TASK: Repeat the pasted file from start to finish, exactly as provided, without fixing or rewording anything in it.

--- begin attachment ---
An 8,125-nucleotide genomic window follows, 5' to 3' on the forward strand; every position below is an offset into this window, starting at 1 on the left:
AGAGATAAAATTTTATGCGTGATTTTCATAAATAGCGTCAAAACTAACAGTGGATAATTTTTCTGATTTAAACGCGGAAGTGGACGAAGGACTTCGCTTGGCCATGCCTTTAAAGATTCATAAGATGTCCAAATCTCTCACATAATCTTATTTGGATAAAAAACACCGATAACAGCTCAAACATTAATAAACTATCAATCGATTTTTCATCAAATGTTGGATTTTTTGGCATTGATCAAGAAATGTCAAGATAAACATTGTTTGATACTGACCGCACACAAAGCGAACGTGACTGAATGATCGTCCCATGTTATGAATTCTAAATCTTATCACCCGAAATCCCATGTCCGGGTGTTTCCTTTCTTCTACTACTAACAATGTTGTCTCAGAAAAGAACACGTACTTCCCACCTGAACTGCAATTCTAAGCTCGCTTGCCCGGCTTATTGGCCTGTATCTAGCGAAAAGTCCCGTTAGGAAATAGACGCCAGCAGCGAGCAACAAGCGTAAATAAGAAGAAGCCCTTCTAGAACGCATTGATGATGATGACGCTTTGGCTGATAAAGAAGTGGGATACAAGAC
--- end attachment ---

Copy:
An 8,125-nucleotide genomic window follows, 5' to 3' on the forward strand; every position below is an offset into this window, starting at 1 on the left:
AGAGATAAAATTTTATGCGTGATTTTCATAAATAGCGTCAAAACTAACAGTGGATAATTTTTCTGATTTAAACGCGGAAGTGGACGAAGGACTTCGCTTGGCCATGCCTTTAAAGATTCATAAGATGTCCAAATCTCTCACATAATCTTATTTGGATAAAAAACACCGATAACAGCTCAAACATTAATAAACTATCAATCGATTTTTCATCAAATGTTGGATTTTTTGGCATTGATCAAGAAATGTCAAGATAAACATTGTTTGATACTGACCGCACACAAAGCGAACGTGACTGAATGATCGTCCCATGTTATGAATTCTAAATCTTATCACCCGAAATCCCATGTCCGGGTGTTTCCTTTCTTCTACTACTAACAATGTTGTCTCAGAAAAGAACACGTACTTCCCACCTGAACTGCAATTCTAAGCTCGCTTGCCCGGCTTATTGGCCTGTATCTAGCGAAAAGTCCCGTTAGGAAATAGACGCCAGCAGCGAGCAACAAGCGTAAATAAGAAGAAGCCCTTCTAGAACGCATTGATGATGATGACGCTTTGGCTGATAAAGAAGTGGGATACAAGAC